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Preparing the Base

Preparing the Base

Leonardo Da Vinci is one of the most famous artists of all time, perhaps the most famous. He was also a great inventor, engineer and scientist, a genius who loved research. In his time, artists made their own paints. They ground up the pigment, mixed it with a binder medium and crucially the surface they painted on was carefully prepared. But Leonardo liked to experiment . . . sometimes successfully, sometimes not. One of his most famous masterpieces, the Last Supper, was a disaster. Instead of following the tried and tested procedure for the huge wall fresco, he did it his own way. As a result, the painting was deteriorating even in his own lifetime and has been restored and repaired to such an extent that today it’s hardly his original work anymore!

Many of us like to try and improve on tradition. When training to be a ceramics teacher I was fascinated by glazes. In the pottery workshop there were a number of standard glazes we could use. But I preferred to create my own from scratch. It’s a tricky calculation balancing proportions of mineral compounds and pigments to match a given kiln temperature for a specific result. In my final year I produced a key piece of work: a large bowl with matching set of smaller dishes, thrown on the wheel. Technically it was very good. Then came the time to glaze the pots. There is a particular type of glaze called tenmoku which I love but had never used before. So I compiled my own tenmoku glaze and applied it to my bowl and dishes. Tenmoku is prized for random effects; it’s not intended for a precise, factory-like finish, so I was hoping for a result something like this (by a potter called Phil Rogers, not my work):


What I actually got was this:

A blobby disaster! It’s one of those frustrating “almost there” results. Look carefully and you’ll see on the rims the colour was beginning to bleed away leaving a beautiful rich reddy-brown, just as I planned. If there are any potters out there, you’ll have spotted that the fault is in the application (as for Leonardo’s Last Supper) than the materials themselves — I think my glaze recipe was sound. In fact, the result is typical of a glaze applied to a dusty or greasy surface, even though I took precautions to avoid this.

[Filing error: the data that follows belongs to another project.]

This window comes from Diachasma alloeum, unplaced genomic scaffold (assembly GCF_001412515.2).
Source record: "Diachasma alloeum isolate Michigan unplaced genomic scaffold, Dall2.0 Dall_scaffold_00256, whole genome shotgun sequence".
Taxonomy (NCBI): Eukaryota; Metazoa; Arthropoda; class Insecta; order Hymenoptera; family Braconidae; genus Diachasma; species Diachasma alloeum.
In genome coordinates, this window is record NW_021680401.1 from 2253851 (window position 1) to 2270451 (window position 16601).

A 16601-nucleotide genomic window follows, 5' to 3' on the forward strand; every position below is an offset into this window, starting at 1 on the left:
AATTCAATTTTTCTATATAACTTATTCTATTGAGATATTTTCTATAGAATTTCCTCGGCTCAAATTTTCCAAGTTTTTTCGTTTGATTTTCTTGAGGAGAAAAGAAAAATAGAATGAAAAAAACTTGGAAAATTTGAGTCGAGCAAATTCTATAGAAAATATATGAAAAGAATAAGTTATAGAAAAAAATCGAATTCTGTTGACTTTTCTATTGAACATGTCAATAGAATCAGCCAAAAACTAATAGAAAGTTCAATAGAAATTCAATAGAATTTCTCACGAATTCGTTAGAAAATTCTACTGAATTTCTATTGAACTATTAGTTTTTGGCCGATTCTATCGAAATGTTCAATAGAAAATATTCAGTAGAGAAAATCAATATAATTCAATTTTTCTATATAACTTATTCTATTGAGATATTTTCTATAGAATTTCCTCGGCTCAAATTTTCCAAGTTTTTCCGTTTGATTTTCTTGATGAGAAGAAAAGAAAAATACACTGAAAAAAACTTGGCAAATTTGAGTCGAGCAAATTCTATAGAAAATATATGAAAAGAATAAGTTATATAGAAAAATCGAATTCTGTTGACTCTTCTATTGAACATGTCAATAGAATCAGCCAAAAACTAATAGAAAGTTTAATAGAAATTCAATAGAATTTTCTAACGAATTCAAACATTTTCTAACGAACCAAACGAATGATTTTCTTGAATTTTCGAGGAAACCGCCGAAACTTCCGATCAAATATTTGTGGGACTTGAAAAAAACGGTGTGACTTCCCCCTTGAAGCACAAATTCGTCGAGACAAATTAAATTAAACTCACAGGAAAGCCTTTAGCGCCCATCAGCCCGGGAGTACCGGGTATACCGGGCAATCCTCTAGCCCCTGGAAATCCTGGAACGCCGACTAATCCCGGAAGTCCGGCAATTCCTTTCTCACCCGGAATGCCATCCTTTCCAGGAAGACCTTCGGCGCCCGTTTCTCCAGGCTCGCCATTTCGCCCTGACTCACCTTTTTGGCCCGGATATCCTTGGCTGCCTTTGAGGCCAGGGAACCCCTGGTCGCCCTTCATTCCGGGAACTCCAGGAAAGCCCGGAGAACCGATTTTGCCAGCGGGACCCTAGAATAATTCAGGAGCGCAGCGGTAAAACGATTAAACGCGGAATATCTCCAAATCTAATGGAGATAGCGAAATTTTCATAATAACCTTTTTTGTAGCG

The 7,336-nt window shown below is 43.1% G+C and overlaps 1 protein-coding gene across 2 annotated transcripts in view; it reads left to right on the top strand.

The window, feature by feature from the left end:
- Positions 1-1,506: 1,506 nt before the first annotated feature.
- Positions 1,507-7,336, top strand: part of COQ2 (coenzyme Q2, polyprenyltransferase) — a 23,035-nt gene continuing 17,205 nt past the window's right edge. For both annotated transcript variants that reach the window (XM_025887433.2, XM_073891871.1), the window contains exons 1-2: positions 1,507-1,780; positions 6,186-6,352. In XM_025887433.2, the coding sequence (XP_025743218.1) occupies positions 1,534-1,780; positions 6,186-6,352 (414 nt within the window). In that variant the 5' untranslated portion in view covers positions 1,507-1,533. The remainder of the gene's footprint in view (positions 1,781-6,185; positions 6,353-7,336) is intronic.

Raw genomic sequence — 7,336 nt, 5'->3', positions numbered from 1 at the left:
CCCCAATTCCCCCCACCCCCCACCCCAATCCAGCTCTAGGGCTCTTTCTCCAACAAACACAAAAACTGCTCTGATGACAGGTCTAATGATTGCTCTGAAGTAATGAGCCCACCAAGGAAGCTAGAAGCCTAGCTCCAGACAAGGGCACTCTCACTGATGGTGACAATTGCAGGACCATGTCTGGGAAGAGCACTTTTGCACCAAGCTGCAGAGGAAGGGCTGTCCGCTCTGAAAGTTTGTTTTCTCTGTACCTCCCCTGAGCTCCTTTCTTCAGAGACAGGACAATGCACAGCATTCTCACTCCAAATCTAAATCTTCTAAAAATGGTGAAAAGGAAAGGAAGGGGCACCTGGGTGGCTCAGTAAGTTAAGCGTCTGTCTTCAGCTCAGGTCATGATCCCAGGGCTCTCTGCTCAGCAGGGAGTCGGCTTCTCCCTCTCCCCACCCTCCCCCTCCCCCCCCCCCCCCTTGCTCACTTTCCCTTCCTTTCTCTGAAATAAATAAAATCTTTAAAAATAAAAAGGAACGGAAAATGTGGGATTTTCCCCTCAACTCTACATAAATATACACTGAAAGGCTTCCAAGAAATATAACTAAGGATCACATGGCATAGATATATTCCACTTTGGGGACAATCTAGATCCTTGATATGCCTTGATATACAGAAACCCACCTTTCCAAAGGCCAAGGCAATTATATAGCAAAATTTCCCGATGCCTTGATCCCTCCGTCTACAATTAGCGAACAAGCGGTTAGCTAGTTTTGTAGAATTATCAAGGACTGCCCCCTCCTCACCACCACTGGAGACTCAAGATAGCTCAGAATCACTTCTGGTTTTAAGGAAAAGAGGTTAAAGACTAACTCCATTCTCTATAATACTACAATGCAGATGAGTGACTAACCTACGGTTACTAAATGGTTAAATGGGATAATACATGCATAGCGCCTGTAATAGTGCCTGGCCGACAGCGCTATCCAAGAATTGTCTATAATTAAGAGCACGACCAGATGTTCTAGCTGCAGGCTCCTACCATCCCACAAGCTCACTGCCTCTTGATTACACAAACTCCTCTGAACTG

On another occasion I got it right, but the bottom line for this crucial piece of graded work: FAILURE! If I’d been willing to use standard methods and materials established by experts, it would have been my best piece, but I wanted to do my own thing my own way, try something different, chance my arm . . . and, like Leonardo, deserved the outcome.

Pioneers and innovations are needed: pushing boundaries, trying new ideas, new ways of doing things, is how we progress. But timing is crucial and it pays to master basics first, especially for high consequence projects: a lesson I later taught as an art teacher over and over and over again. And for a few basic things, tradition is is hard, maybe impossible, to improve.

We live in an age when “doing your own thing” is rampant. A “me, now” culture saturates society. Learning basics is too much work. A quick fix is the thing. We see a disintegration of values all around. Religion isn’t exempt: if the Ten Commandments cramp your style, write a new list to suit. A recent editorial in the Guardian (12 Jan 2022) joined demands that the Church of England endorse same-sex marriage. The piece concludes: “But as the Church of England seeks to renew itself in the context of declining congregations, it should be bold in reading the signs of the times rather than rely on narrow readings of scripture. The gospels convey a message of loving inclusivity; England’s established church should reflect that.”

A sadly mistaken view by, I’m sure, a well-intentioned writer. The “signs of the times” send a different message to me and millions more. The gospels do not convey a message of “loving inclusivity” and never have done. Many Christians misunderstand this. Loving inclusively is not the same thing as loving inclusivity; love of others does not require us to accept their values or lifestyle. Elder Christofferson’s address at the October 2021 General Conference was titled “The Love of God”. Two key quotes teach this truth:

Because God’s love is all-embracing, some speak of it as “unconditional,” and in their minds they may project that thought to mean that God’s blessings are “unconditional” and that salvation is “unconditional.” They are not. Some are wont to say, “The Savior loves me just as I am,” and that is certainly true. But He cannot take any of us into His kingdom just as we are, “for no unclean thing can dwell there, or dwell in his presence.” Our sins must first be resolved.

Elder Jeffrey R. Holland observed, “Jesus clearly understood what many in our modern culture seem to forget: that there is a crucial difference between the commandment to forgive sin (which He had an infinite capacity to do) and the warning against condoning it (which He never ever did even once).”

Sin has never been defined by social convenience or popular acceptance. As for signs of the times: in these latter days we live in a perilous period. A time for applying foundational principles in our lives: the teachings of Jesus through his prophet. We seem to be approaching the door of a kiln; we don’t want the result to be a spoiled pot.

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